Fine Prints & Photography Online Auction

October 06, 2016

LOT 18

Lot 18

Robert Indiana (1928-)

Robert Indiana (1928-)
Lot 18 Details
Robert Indiana (1928-), American


The complete set of six colour silkscreens on Fabriano watermarked paper; each signed, titled, dated ‘82, and numbered 63/100 in pencil to margin. Printed by Domberger, Filderstadt, with his blindstamp. Published by Prestige Art, Mamaroneck, New York, NY.
Each Image/Sheet 24" x 24" — 61 x 61 cm.; 26.75" x 26.75" — 67.9 x 67.9 cm.

Estimate $15,000-$25,000

Realised: $38,400
Price Includes Buyer's Premium ?

Lot Report

Additional Images
Robert Indiana (1928-)
  • Robert Indiana (1928-)
  • Robert Indiana (1928-)
  • Robert Indiana (1928-)
  • Robert Indiana (1928-)
  • Robert Indiana (1928-)

Prominent Private Collection


Mark Francis and Hal Foster, Pop, 2010, p. 156;

Ken Johnston, It Wasn’t All He Needed, or All He Did: Robert Indiana and “Beyond Love, at the Whitney - New York Times (September 23, 2013)


Nothing has become more emblematic than Robert Indiana’s LOVE with its block colour and bold type – such powerful imagery has become symbolic for so many movements: from political to counterculture to civil rights. No artwork can boast such influence as does Indiana’s A Garden of Love. The gravitas of this four letter word has become enormous. Canada’s own General Idea’s with their interpretation of LOVE using the letters AIDS during the height of the HIV/AIDS crisis to more recently, Obama’s presidential run, Indiana’s LOVE becoming HOPE.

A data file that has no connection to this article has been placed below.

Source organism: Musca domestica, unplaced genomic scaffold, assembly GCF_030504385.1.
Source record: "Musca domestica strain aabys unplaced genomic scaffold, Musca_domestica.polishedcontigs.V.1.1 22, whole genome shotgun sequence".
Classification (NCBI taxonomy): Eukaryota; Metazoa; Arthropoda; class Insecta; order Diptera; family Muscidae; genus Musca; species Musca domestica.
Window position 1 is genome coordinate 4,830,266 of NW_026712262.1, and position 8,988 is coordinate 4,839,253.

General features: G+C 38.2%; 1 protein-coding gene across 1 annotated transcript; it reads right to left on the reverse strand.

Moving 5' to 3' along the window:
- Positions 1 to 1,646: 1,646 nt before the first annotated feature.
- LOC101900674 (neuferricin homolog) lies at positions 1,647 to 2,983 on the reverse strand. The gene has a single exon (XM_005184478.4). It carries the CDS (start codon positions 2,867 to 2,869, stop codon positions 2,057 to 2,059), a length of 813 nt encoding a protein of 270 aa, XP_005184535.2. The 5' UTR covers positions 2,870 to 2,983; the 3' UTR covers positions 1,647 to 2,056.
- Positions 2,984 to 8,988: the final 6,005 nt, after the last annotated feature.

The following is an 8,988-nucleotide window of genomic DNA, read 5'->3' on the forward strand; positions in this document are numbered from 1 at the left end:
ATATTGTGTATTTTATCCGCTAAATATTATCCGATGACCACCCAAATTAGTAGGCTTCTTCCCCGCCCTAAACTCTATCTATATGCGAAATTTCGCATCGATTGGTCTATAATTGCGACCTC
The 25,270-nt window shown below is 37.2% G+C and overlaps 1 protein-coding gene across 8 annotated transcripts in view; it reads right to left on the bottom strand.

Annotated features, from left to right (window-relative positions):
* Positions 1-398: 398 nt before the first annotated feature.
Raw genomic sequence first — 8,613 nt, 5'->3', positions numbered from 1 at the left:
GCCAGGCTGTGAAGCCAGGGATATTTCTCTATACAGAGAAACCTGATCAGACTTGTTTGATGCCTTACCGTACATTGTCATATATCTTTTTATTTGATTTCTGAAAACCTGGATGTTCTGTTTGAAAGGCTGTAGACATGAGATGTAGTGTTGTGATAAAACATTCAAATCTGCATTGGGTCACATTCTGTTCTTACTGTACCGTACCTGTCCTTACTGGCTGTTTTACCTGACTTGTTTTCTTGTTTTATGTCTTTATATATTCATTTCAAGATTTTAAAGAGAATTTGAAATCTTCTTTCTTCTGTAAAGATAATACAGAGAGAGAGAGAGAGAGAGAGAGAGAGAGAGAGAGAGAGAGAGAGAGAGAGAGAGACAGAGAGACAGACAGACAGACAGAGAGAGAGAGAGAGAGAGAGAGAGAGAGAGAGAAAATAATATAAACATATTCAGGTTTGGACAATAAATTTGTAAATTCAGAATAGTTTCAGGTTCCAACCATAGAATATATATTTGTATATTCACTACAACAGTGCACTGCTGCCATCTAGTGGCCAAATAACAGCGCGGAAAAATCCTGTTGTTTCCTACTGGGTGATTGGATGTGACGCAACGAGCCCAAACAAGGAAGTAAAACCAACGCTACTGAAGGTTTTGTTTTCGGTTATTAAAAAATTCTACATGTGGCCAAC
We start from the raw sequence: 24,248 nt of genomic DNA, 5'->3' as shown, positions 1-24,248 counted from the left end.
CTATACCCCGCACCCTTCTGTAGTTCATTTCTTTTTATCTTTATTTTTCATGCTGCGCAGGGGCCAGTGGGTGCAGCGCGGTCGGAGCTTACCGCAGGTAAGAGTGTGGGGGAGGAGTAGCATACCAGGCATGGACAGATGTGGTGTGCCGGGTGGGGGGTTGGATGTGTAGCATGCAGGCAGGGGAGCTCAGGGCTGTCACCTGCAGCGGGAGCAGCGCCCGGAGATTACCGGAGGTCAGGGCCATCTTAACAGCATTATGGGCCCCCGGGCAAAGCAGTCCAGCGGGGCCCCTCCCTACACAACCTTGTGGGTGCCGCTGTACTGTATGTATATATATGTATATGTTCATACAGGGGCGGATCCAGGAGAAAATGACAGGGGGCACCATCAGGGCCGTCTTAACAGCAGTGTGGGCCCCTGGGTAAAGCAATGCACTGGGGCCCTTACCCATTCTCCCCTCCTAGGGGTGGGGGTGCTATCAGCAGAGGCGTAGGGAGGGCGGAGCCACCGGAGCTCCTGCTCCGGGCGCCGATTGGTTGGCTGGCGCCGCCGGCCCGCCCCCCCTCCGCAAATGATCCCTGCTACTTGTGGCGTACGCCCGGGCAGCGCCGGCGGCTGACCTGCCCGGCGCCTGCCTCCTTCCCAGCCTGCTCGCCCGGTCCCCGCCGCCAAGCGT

A student devoted to the delicate yet refined process of printmaking, Indiana experimented with many techniques at the School of the Art Institute of Chicago before settling on silkscreen as the best medium to articulate his striking colours and clear lines.

According to the art historian, Susan Elizabeth Ryan, the composition of LOVE originated from humble beginnings; handmade Christmas cards made by the artist in the mid-60s. Using a stencil, Indiana filled a letter in each corner, with the specific intent of each letter touching in some capacity, slightly tilting the “O”. The following year in 1965, Indiana responded to a call from MoMA for an artist-designed Christmas card. Winning the coveted prize, the Museum chose the red, green and blue version for its optical effect and minimalistic aesthetic, coinciding with both movements taking off in America with two groundbreaking exhibitions in New York: MoMA’s own “The Responsive Eye” and “Primary Structures: Young Americans and British Sculptors” at the Jewish Museum.


For condition information please contact the specialist.

LOT 18

About Condition Ratings

  • 5 Stars: Excellent - No discernable damage, flaws or imperfections
  • 4 Stars: Very Good - Minor flaws or imperfections visible only under close inspection using specialised instruments or black light
  • 3 Stars: Good - Minor flaws visible upon inspection under standard lighting
  • 2 Stars: Fair - Exhibits flaws or damage that may draw the eye under standard lighting
  • 1 Star: Poor - Flaws or damage immediately apparent under standard lighting (examples: missing components, rips, broken glass, damaged surfaces, etc.)

Note: Condition ratings and condition details are the subjective opinions of our specialists and should be used as a guide only. Waddington’s uses due care when preparing condition details, however, our staff are not professional restorers or conservators. Condition details and reports are not warranties and each lot is sold “as is” in accordance with the buyer’s terms and conditions of sale. In all cases the prospective purchaser is responsible for inspecting the property themselves prior to placing a bid.